Love song for Chaika 1
In July, seventy years ago, Soviet partisans and a small Jewish partisan group were entering the just liberated city of Białystok in eastern Poland. In their first line: Chaika Grossman. Białystok was her hometown. 120,000 people had lived here before the invasion of the Germans, half of them Jews.
At the end of the eighties I translated „The Underground Army“, Chaika Grossman’s account of her participation in the Jewish resistance in Poland, into German. Chaika invited me to come and visit her. I stayed in her home, in the kibbutz. It was the beginning of a beautiful friendship…
In 1992, I was making „Mir zeynen do“, a documentary about the Ghetto Uprising and the Jewish resistance in Białystok. Chaika agreed to come to Białystok for the shooting. Meir, her husband, who also came from Białystok and who, like Chaika, had lost nearly his entire family, accompanied her. On our first evening at the hotel, Meir quietly said to me: „For Chaika this is very difficult. We must take good care of her.“ The next morning, Chaika took me aside and said: „For Meir this is very difficult. We must take good care of him.“
During the shooting Chaika suddenly stopped and pointed at a crossroad: „Here was the collecting point. Here I saw my mother for the last time.“ Her mother was on the way to Treblinka. To the gas chamber. Chaika was on the way to her battle position. For on that day that the ghetto was to be liquidated, she and her comrades were going to rise against their murderers. A few dozen young men and women against 3,000 heavily armed SS and Wehrmacht soldiers. „Chaikele, wu gejst du?“ her mother had asked her. Where are you going? And Chaika had not known what to say to her. There was no chance to help her. And a few blocks away her comrades were waiting.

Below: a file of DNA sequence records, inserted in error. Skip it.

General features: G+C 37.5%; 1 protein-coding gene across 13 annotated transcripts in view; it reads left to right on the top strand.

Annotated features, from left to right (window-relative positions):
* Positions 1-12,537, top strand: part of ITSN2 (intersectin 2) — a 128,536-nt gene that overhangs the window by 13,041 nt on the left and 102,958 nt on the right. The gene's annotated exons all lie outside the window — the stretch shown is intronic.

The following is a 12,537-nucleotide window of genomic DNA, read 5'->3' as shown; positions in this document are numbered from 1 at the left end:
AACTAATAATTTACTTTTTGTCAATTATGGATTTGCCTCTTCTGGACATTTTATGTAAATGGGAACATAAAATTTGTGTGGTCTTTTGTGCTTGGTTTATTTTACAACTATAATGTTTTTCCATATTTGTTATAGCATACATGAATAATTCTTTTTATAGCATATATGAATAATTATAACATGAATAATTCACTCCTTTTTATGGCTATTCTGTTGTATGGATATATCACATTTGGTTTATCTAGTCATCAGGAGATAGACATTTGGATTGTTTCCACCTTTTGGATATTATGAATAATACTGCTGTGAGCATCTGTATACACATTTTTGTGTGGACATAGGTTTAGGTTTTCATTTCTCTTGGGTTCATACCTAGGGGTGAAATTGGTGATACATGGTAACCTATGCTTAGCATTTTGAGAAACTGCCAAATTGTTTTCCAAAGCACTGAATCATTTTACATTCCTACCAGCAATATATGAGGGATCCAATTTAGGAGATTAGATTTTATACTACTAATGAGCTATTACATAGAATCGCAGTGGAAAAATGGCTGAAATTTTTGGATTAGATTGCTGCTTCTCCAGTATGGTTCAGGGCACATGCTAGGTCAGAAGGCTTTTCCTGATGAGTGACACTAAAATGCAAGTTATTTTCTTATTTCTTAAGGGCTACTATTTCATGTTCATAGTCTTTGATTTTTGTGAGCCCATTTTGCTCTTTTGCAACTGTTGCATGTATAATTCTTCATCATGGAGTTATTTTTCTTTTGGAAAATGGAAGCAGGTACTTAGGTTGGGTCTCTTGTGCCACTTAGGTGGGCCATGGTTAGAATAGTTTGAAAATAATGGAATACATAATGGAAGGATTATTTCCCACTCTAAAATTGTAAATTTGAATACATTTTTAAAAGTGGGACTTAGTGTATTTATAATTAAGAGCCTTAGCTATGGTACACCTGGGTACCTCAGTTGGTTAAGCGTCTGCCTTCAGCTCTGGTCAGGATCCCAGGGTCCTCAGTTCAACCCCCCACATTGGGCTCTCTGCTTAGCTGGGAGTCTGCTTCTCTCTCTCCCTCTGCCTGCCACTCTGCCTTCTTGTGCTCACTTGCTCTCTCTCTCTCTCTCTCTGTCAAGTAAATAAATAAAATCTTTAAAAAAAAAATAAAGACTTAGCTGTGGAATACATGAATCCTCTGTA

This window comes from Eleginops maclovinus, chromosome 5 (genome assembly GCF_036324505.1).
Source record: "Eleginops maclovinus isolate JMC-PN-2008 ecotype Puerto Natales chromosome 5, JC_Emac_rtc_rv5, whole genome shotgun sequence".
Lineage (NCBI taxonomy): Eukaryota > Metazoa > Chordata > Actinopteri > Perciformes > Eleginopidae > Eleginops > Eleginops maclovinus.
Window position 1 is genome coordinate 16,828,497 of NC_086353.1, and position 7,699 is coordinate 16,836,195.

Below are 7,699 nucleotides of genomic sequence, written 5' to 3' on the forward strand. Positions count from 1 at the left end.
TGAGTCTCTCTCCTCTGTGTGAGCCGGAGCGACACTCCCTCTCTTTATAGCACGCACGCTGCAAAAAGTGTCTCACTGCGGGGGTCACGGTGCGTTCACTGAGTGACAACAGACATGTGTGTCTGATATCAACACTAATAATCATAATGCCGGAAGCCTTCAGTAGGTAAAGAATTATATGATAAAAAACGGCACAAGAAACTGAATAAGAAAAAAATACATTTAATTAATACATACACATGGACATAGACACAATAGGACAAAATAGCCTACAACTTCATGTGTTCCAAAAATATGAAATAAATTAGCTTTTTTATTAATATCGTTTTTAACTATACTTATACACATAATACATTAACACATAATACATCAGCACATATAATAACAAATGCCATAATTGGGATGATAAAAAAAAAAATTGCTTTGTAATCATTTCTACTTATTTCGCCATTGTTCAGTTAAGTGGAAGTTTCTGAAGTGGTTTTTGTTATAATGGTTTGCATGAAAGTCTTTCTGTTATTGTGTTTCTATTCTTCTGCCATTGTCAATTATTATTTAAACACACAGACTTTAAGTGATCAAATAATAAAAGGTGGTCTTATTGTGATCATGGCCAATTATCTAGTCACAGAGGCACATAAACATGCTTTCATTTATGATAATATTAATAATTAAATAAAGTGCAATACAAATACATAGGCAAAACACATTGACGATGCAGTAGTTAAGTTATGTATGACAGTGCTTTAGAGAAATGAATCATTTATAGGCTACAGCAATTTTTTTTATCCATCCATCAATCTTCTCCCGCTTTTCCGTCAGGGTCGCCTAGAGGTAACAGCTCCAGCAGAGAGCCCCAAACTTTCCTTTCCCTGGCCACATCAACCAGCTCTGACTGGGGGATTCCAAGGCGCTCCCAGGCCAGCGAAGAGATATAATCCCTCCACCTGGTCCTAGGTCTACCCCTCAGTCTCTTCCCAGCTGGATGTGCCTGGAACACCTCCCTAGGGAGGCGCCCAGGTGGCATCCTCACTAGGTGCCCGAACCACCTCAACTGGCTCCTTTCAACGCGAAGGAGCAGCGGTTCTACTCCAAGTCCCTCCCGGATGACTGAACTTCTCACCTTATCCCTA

Later, after a long day of intense work on the film, Chaika looked at me, exhausted, and said in a low voice: „Maybe I should have gone with her? Could you let your beloved mother go to the gas chamber alone?“
Love song for Chaika 2
As a girl in Bialystok, Chaika Grossman had already been a member of Hashomer Hatzair, the leftwing Zionist youth movement. She had prepared herself to go to Palestine to establish a kibbutz, and eventually an autonomous State where Jews could live free. But then the Germans invaded Eastern Poland. Chaika built up the underground movement in the ghetto instead, traveling as a courier of the Jewish resistance from town to town, at constant risk of her life, gathering information and procuring weapons. Finally, she fought in the ghetto uprising and later with the partisans.
After the liberation of Bialystok, Chaika was looking for surviving Jews. She found a distraught woman who had crawled out of hiding. Of the 60,000 Białystok Jews, only a few hundred had survived. „The city was dead,“ she writes in her memoirs. „We were sad victors.“
For some time, she took care of Jewish orphans who had survived in the surrounding area in the woods and in hiding. Then she went to Israel. To the kibbutz where Meir Orkin, her fiancé, was already living. Had two children. Became a Member of the Knesset for the left Zionist Party, Mapam. And finally the Vice Speaker of the Knesset.